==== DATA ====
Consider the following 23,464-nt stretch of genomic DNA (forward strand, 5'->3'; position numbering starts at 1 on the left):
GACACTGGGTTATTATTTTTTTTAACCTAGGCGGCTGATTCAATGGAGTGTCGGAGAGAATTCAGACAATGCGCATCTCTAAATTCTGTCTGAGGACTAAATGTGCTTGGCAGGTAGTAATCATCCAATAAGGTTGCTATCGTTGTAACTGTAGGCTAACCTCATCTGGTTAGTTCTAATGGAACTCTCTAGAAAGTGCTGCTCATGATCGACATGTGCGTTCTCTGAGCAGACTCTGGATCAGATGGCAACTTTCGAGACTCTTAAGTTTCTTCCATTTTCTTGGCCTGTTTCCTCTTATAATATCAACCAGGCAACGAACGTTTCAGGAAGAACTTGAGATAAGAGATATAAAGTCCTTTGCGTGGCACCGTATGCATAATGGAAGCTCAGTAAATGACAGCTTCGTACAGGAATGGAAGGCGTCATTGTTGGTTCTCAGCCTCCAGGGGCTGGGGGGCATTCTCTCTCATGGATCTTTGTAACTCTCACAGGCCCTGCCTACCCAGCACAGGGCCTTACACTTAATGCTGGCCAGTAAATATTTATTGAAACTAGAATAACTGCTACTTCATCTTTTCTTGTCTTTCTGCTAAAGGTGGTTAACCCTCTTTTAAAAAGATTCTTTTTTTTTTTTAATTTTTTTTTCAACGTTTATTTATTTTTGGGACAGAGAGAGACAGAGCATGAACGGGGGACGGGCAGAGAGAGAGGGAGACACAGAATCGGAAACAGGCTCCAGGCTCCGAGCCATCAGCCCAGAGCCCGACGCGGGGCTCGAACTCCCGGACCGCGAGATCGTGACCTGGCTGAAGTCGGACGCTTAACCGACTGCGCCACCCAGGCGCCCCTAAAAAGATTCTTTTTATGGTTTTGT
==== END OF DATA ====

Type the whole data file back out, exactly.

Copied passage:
Consider the following 23,464-nt stretch of genomic DNA (forward strand, 5'->3'; position numbering starts at 1 on the left):
GACACTGGGTTATTATTTTTTTTAACCTAGGCGGCTGATTCAATGGAGTGTCGGAGAGAATTCAGACAATGCGCATCTCTAAATTCTGTCTGAGGACTAAATGTGCTTGGCAGGTAGTAATCATCCAATAAGGTTGCTATCGTTGTAACTGTAGGCTAACCTCATCTGGTTAGTTCTAATGGAACTCTCTAGAAAGTGCTGCTCATGATCGACATGTGCGTTCTCTGAGCAGACTCTGGATCAGATGGCAACTTTCGAGACTCTTAAGTTTCTTCCATTTTCTTGGCCTGTTTCCTCTTATAATATCAACCAGGCAACGAACGTTTCAGGAAGAACTTGAGATAAGAGATATAAAGTCCTTTGCGTGGCACCGTATGCATAATGGAAGCTCAGTAAATGACAGCTTCGTACAGGAATGGAAGGCGTCATTGTTGGTTCTCAGCCTCCAGGGGCTGGGGGGCATTCTCTCTCATGGATCTTTGTAACTCTCACAGGCCCTGCCTACCCAGCACAGGGCCTTACACTTAATGCTGGCCAGTAAATATTTATTGAAACTAGAATAACTGCTACTTCATCTTTTCTTGTCTTTCTGCTAAAGGTGGTTAACCCTCTTTTAAAAAGATTCTTTTTTTTTTTTAATTTTTTTTTCAACGTTTATTTATTTTTGGGACAGAGAGAGACAGAGCATGAACGGGGGACGGGCAGAGAGAGAGGGAGACACAGAATCGGAAACAGGCTCCAGGCTCCGAGCCATCAGCCCAGAGCCCGACGCGGGGCTCGAACTCCCGGACCGCGAGATCGTGACCTGGCTGAAGTCGGACGCTTAACCGACTGCGCCACCCAGGCGCCCCTAAAAAGATTCTTTTTATGGTTTTGT